Three Cases for In Vivo Dissolution Behavior

Depending on the drug properties and the conditions in the small intestine, three cases based on the above assumptions can be explored using the isosceles triangular approximation of the in vitro dissolution.

For Case 1, the drug concentration in small intestinal fluid (C l s(t)) mirrors the in vitro drug concentration vs. time curve (C g s(t)). Using the three-parameters characterizing the in vitro curve, the peak drug concentration (C l m 1) in vivo occurs at the same time and concentration as seen in vitro (C g m) (Fig. 5a). This scenario is limited to drugs with low absorption rate constants, such as is the case for BCS IV compounds.

For Case 2, the duration of the elevated drug concentration in vivo corresponds to the in vitro dissolution behavior. Using the isosceles triangle approximation, the peak drug concentration in vivo (C l m 2) occurs at the same time (T l m 2 = T g m) in vitro, but due to absorption, the peak drug concentration in vivo (C l m 2) is lower than in vitro (C g m) (Fig. 5b). This scenario is more consistent with precipitation being a dependent-on-time phenomenon and is referred to below as the dependent-on-time precipitation case.

For Case 3, precipitation in vivo (C l m 3) occurs at the same concentration (C g m) as seen in vitro, but due to absorption, the time to reach peak concentration in vivo (T l m 3) occurs at a later time than in vitro (T g m) (Fig. 5c). This scenario is more consistent with precipitation being a dependent-on-concentration phenomenon and is referred to below as the dependent-on-concentration precipitation case.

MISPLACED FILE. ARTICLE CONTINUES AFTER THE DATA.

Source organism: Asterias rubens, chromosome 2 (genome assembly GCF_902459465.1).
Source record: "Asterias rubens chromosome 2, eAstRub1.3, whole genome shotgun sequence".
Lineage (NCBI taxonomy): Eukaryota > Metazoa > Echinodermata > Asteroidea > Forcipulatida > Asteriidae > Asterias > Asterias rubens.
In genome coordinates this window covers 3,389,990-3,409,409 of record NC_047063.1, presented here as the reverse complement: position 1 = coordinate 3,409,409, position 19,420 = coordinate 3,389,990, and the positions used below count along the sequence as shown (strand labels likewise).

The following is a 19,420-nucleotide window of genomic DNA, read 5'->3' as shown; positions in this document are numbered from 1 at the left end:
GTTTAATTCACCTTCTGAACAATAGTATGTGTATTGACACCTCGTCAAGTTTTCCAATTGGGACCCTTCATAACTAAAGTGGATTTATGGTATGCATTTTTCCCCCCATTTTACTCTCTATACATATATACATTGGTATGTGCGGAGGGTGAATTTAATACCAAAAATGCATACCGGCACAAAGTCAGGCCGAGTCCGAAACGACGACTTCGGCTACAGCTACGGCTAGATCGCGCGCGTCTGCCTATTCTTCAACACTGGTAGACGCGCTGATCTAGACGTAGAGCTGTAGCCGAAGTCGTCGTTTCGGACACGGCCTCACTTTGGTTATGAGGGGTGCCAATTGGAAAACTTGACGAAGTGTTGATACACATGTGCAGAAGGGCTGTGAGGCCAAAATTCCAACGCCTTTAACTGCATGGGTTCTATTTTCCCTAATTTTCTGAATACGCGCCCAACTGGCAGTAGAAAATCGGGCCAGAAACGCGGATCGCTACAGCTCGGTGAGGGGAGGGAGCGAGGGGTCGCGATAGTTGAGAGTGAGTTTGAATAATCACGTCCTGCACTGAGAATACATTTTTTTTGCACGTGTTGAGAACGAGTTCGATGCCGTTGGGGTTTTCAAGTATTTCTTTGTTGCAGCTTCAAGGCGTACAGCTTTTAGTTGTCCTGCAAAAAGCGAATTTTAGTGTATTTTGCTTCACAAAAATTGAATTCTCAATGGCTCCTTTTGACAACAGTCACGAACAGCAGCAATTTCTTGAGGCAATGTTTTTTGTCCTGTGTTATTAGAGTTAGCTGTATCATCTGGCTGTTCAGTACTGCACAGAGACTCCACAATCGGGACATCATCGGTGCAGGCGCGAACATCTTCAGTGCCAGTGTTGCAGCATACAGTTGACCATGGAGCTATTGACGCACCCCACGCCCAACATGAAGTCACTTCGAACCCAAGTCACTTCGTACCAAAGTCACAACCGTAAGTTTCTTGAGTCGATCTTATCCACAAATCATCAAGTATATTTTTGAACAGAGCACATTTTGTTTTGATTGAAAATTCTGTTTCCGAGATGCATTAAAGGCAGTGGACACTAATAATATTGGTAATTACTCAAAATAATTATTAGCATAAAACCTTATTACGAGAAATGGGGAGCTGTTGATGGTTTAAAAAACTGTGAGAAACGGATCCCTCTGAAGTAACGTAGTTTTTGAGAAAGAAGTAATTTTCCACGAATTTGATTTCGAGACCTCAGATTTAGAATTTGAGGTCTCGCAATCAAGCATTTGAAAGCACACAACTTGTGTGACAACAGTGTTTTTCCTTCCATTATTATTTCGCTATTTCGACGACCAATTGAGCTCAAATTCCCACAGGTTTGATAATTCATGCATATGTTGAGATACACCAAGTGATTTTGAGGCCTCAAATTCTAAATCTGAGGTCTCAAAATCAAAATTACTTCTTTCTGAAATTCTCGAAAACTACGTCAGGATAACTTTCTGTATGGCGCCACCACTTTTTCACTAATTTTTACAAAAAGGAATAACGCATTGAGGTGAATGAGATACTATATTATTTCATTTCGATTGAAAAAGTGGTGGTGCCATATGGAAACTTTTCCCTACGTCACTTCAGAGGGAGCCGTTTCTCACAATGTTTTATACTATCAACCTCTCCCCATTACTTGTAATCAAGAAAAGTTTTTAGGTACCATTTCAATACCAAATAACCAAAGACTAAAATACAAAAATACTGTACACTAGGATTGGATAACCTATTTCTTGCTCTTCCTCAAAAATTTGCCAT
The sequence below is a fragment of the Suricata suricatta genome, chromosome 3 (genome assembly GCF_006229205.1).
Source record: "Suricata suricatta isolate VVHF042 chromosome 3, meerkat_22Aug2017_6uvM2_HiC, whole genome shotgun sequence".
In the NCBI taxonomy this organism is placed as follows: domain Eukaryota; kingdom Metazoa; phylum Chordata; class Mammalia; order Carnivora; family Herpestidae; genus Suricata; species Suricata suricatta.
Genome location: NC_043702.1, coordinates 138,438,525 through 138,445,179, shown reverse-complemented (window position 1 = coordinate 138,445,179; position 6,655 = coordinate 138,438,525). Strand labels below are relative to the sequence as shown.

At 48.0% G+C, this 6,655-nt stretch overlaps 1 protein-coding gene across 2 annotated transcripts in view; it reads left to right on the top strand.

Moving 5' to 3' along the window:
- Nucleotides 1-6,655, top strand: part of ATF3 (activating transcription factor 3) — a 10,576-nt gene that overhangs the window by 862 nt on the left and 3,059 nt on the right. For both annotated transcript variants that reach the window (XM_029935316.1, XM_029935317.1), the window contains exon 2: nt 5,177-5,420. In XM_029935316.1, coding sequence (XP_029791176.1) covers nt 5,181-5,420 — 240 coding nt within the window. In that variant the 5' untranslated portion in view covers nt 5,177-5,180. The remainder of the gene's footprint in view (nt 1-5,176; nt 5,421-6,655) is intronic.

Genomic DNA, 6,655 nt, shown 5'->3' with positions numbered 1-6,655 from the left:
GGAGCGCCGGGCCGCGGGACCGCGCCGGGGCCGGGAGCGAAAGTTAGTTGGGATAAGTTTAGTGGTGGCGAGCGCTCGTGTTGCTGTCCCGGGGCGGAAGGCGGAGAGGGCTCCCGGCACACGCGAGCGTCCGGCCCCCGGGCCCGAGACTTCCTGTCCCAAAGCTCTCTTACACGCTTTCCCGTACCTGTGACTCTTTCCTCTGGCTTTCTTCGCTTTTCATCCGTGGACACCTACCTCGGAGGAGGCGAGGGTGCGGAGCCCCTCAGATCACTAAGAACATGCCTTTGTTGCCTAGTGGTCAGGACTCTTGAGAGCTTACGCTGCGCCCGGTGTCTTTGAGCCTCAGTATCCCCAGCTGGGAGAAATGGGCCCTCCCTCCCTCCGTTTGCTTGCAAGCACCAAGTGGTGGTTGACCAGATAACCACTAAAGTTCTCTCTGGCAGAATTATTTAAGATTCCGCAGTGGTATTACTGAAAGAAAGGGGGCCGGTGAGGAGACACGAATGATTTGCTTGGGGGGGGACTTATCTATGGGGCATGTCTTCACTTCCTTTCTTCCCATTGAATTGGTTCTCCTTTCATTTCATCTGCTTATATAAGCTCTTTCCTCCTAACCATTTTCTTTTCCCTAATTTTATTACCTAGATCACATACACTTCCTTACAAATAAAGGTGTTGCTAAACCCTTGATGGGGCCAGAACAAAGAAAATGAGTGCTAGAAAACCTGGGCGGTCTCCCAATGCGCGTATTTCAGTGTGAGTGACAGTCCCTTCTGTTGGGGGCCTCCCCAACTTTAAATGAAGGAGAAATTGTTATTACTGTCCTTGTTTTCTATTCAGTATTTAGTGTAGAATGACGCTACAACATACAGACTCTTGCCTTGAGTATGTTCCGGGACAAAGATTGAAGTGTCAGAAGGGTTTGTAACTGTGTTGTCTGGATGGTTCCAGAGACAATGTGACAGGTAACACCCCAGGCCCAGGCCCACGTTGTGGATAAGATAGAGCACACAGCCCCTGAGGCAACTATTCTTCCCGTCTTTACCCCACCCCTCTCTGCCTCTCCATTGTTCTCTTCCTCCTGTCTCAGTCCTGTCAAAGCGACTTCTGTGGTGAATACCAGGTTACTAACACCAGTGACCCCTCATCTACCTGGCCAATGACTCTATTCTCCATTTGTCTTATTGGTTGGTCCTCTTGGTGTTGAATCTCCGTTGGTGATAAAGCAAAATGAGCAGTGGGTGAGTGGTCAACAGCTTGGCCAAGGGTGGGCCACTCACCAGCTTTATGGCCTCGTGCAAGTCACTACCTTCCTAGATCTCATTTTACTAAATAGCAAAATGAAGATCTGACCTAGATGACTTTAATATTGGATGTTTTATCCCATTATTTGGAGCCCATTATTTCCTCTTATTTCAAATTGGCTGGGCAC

Development of Mathematical Equations Describing Drug Absorption for Precipitating Drugs

The following conditions were specified to further simplify the model:
  1. 1.

    Drug dissolution and absorption occur in the small intestine only.

     
  2. 2.

    The small intestinal lumen can be considered a single mixing tank at a constant volume.

     
  3. 3.

    Drug absorption is a first-order process with respect to concentration.

     
  4. 4.

    Once drug precipitation is complete, drug concentration remains constant.4

     
  5. 5.

    There is excess solid drug remaining at the end of absorption.

     
  6. 6.

    Drug precipitation is non-pH dependent.

     
A first-order absorption rate (k a) constant is used to relate the amount of drug in solution in vivo (X l s(t)) to the amount absorbed (Eq. 6)
$$ \frac{\mathrm{d}{X}_{\mathrm{l}}a(t)}{\mathrm{d}t}=\left({k}_{\mathrm{a}}\right)\left({X}_{\mathrm{l}}s(t)\right) $$
(6)
where X l a(t) is the amount absorbed.
The amount of drug in solution in small intestinal fluid at any time (X l s(t)) is equal to its concentration (C l s(t)) times small intestinal fluid volume (V l). Equation 6 becomes:
$$ \frac{\mathrm{d}{X}_{\mathrm{l}}a}{\mathrm{d}t}=\left({k}_{\mathrm{a}}\right)\left({V}_{\mathrm{l}}\right)\left({C}_{\mathrm{l}}s(t)\right) $$
(7)